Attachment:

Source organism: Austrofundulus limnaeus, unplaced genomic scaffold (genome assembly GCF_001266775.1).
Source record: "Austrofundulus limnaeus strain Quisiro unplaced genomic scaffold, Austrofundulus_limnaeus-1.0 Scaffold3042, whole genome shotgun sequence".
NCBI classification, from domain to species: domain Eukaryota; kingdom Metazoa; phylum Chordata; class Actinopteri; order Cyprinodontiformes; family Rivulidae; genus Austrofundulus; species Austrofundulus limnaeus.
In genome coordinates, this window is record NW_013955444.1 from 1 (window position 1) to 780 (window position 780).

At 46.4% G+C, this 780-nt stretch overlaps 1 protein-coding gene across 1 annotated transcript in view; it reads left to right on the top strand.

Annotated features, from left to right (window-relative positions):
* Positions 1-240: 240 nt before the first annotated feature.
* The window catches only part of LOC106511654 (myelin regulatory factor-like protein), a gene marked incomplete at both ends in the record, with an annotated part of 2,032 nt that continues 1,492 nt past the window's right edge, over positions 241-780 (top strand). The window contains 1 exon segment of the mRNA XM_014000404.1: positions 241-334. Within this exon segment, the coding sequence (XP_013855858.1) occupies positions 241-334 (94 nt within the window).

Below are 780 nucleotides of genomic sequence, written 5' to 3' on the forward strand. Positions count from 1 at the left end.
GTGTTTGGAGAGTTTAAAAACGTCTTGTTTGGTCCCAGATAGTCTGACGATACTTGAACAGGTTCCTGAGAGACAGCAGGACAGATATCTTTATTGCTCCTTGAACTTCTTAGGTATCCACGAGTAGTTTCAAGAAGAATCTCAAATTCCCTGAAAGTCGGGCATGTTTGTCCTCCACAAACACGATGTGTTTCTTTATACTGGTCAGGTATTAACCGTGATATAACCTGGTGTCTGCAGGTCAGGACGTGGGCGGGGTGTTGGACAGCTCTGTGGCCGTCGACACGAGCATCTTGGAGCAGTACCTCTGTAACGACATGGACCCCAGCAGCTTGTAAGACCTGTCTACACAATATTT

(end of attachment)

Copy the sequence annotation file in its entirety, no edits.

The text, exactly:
Source organism: Austrofundulus limnaeus, unplaced genomic scaffold (genome assembly GCF_001266775.1).
Source record: "Austrofundulus limnaeus strain Quisiro unplaced genomic scaffold, Austrofundulus_limnaeus-1.0 Scaffold3042, whole genome shotgun sequence".
NCBI classification, from domain to species: domain Eukaryota; kingdom Metazoa; phylum Chordata; class Actinopteri; order Cyprinodontiformes; family Rivulidae; genus Austrofundulus; species Austrofundulus limnaeus.
In genome coordinates, this window is record NW_013955444.1 from 1 (window position 1) to 780 (window position 780).

At 46.4% G+C, this 780-nt stretch overlaps 1 protein-coding gene across 1 annotated transcript in view; it reads left to right on the top strand.

Annotated features, from left to right (window-relative positions):
* Positions 1-240: 240 nt before the first annotated feature.
* The window catches only part of LOC106511654 (myelin regulatory factor-like protein), a gene marked incomplete at both ends in the record, with an annotated part of 2,032 nt that continues 1,492 nt past the window's right edge, over positions 241-780 (top strand). The window contains 1 exon segment of the mRNA XM_014000404.1: positions 241-334. Within this exon segment, the coding sequence (XP_013855858.1) occupies positions 241-334 (94 nt within the window).

Below are 780 nucleotides of genomic sequence, written 5' to 3' on the forward strand. Positions count from 1 at the left end.
GTGTTTGGAGAGTTTAAAAACGTCTTGTTTGGTCCCAGATAGTCTGACGATACTTGAACAGGTTCCTGAGAGACAGCAGGACAGATATCTTTATTGCTCCTTGAACTTCTTAGGTATCCACGAGTAGTTTCAAGAAGAATCTCAAATTCCCTGAAAGTCGGGCATGTTTGTCCTCCACAAACACGATGTGTTTCTTTATACTGGTCAGGTATTAACCGTGATATAACCTGGTGTCTGCAGGTCAGGACGTGGGCGGGGTGTTGGACAGCTCTGTGGCCGTCGACACGAGCATCTTGGAGCAGTACCTCTGTAACGACATGGACCCCAGCAGCTTGTAAGACCTGTCTACACAATATTT